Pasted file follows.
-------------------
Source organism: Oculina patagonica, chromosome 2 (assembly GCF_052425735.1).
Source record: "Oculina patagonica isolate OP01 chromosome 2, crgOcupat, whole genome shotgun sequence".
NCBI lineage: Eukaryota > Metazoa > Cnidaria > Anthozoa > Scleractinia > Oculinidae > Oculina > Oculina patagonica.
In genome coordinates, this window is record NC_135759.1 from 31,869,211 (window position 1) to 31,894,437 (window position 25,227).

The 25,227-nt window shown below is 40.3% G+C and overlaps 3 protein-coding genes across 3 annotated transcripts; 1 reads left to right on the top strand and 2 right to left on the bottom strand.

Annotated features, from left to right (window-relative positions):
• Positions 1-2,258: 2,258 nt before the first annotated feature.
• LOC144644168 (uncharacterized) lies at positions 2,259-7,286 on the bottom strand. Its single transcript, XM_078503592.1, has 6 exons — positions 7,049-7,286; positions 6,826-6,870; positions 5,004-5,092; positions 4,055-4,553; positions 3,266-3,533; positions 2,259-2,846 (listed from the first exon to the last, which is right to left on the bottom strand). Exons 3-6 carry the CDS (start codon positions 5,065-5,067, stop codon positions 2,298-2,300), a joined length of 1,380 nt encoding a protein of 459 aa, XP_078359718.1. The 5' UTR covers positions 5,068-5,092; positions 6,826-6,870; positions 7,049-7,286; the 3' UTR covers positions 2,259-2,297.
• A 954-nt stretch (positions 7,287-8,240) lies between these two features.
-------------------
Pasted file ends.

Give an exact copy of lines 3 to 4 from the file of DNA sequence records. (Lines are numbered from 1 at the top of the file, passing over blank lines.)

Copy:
NCBI lineage: Eukaryota > Metazoa > Cnidaria > Anthozoa > Scleractinia > Oculinidae > Oculina > Oculina patagonica.
In genome coordinates, this window is record NC_135759.1 from 31,869,211 (window position 1) to 31,894,437 (window position 25,227).